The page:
In some English-speaking countries , 'In Case of Emergency' - or ICE - has emerged, encouraging the public to list emergency contact numbers in their mobile phone in the form of 'ICE father', for example, or 'ICE doctor'. However, helpers who do not use or recognize the Roman script may not recognize the term.Now the ITU will work with the non-profit organization ICE4SAFETY to promote the new method of identifying emergency contacts.
The new standard, which is a clause to the ITU-T Recommendation E.123, internationalizes the ICE concept and recommends the use of Arabic numerals (0 to 9) to denote emergency contact numbers in a handsets directory. It exploits the fact that even though written scripts differ around the world these digits are universally recognized, making it usable by anyone, regardless of language or script.
For more information see www.ice4safety.com
Now, I have to say I was never a fan of "ICE" in the first place - I can't see your average ambulance driver bothering when they have a patient to deal with, quite apart from the fact that they might not want to be seen to be "riffling through the victims pockets".
This new system doesn't seem to improve things either.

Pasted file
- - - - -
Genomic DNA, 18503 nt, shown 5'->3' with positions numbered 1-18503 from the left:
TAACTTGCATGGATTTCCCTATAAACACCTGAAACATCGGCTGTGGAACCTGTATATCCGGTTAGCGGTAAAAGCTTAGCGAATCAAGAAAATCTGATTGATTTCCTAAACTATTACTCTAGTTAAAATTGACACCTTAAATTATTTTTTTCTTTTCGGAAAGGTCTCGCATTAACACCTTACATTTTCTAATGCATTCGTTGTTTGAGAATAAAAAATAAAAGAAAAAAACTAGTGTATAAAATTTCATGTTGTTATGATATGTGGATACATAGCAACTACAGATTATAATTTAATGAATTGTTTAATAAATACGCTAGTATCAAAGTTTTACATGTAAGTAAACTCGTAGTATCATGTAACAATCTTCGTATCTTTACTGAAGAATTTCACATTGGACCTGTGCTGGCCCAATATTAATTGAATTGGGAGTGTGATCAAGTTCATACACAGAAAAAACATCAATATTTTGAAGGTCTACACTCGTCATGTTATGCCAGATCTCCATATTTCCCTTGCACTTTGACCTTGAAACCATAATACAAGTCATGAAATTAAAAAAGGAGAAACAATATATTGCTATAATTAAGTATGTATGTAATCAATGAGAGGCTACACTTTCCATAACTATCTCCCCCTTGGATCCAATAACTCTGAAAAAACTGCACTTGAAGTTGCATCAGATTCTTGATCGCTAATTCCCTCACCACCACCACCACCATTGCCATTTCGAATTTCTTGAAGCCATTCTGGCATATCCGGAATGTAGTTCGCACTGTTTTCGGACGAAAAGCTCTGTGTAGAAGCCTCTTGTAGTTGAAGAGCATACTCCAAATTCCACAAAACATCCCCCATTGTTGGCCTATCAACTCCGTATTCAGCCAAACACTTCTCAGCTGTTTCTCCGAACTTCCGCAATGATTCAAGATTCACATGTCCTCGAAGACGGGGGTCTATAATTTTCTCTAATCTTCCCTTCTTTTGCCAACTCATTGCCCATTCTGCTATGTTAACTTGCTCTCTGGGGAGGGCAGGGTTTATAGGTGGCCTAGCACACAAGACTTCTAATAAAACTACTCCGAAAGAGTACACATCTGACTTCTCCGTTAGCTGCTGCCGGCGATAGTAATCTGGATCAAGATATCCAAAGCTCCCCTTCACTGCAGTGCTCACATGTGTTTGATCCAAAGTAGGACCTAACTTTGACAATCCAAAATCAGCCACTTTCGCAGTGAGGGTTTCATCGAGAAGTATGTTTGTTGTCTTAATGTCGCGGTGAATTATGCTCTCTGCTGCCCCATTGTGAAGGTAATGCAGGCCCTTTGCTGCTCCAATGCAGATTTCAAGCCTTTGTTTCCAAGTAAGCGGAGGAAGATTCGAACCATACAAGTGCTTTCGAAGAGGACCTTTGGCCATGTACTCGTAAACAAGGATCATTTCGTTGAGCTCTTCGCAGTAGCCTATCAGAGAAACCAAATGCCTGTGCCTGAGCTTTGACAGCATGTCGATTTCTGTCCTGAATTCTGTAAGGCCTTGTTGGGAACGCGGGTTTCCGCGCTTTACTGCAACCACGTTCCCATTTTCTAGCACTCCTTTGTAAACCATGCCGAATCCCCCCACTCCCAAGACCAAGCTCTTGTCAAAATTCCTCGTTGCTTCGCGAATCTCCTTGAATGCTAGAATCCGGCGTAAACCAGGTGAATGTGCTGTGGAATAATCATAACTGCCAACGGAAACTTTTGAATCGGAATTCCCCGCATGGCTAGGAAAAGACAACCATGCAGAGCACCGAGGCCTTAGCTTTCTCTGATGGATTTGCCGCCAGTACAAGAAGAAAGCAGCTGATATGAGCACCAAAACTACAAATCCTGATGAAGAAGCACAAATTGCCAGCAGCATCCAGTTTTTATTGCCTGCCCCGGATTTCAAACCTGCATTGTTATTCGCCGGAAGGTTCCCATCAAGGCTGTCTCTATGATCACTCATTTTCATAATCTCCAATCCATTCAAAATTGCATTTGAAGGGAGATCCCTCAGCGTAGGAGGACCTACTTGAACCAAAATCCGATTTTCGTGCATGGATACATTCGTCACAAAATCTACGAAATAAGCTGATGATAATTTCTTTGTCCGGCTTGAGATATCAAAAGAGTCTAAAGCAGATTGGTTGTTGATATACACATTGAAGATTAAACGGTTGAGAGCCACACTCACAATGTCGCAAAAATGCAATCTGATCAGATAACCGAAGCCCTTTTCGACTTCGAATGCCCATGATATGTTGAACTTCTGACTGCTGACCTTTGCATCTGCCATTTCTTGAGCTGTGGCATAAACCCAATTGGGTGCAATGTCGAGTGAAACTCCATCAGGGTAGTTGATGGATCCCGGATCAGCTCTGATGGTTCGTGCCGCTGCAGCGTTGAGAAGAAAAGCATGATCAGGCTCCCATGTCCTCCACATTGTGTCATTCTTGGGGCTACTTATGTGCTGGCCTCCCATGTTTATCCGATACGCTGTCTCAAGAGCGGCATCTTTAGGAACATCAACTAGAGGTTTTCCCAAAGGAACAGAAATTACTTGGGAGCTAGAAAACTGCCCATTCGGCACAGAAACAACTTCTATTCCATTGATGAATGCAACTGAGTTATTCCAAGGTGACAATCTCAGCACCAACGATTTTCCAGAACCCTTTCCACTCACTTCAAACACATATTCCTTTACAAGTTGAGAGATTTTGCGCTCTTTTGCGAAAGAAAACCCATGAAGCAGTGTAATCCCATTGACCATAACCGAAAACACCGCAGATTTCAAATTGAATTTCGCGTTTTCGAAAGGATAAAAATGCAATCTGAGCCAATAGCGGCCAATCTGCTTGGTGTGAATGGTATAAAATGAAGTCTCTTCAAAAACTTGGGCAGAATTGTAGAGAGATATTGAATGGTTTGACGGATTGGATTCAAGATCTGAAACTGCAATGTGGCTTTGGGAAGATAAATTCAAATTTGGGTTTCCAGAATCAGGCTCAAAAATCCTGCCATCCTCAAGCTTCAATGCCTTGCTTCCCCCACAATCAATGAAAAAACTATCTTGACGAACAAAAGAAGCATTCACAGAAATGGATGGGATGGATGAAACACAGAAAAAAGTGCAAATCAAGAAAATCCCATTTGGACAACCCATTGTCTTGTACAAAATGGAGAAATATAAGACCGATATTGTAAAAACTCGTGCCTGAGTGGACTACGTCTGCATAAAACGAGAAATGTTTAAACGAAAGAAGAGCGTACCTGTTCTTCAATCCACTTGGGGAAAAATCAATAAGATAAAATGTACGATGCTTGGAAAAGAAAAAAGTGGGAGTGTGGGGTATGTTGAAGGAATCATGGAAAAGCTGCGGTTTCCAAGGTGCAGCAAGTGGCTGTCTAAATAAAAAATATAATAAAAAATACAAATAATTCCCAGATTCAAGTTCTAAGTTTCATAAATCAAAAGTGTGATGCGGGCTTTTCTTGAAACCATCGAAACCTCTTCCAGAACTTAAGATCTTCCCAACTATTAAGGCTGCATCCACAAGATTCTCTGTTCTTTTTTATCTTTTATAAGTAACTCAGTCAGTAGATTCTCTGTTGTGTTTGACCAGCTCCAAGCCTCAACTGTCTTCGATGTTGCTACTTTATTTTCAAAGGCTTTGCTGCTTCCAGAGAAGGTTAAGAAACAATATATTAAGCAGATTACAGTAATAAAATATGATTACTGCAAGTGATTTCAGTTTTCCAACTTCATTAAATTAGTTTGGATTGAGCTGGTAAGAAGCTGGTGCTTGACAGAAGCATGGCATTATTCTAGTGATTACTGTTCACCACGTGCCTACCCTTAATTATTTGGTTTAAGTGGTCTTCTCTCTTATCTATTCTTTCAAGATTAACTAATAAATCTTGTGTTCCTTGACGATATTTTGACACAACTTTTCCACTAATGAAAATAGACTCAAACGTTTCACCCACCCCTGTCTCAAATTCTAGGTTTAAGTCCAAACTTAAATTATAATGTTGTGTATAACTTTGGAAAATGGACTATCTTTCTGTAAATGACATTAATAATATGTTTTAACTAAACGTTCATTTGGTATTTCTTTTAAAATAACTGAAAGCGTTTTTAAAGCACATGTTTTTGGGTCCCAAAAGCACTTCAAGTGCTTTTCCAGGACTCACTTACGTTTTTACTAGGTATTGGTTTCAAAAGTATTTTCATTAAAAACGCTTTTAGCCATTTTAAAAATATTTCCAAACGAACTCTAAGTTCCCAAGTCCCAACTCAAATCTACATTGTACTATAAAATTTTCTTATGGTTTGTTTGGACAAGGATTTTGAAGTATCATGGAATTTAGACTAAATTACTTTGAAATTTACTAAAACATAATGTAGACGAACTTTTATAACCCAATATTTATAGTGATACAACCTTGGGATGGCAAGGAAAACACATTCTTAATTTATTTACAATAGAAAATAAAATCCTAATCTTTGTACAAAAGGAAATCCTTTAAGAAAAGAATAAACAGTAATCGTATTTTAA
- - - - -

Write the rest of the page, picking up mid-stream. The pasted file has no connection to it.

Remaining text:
Adding a zero-based prefix to an existing contact is fine, but you'd need to rename "Joanne Bloggs" to "01 wife" which would be counter-intuitive when you're trying to dial them, which would happen much more often than a paramedic searching (hopefully!).
So, instead you could create a new contact called "01 wife", for example, with all the same information as "Joanne Bloggs". But now, when they send you a text or call you it appears to be from "01 wife" which isn't too confusing (again, hopefully!), but it's not the behaviour I want from my phone. On top of that, I now have 2 contacts to manage whenever the missus changes her phone numbers.
If they'd chosen a prefix which would put the new contact at the END of the ponebook list, instead of at the begining, it would solve the incoming call/message issue of a duplicate contact. That still leaves us to manage the duplicate info though.
I can see a lot of people doing this, but I can also see a lot of people who are heavy mobile users NOT doing it because, lets face it, it's a bodge. I don't think it matters that some will and some won't, but if universality is not important why bother with a new standard?
I still think, if it's serious enough to involve somebody examining your mobile in search of next of kin info, there are plenty of other places they can get information from that "they" would turn to first.
Any ambulance drivers, police men, firemen (or women) care to comment? Or perhaps anyone who's needed emergency aid in a foreign country (how long did they spend playing with your mobile?)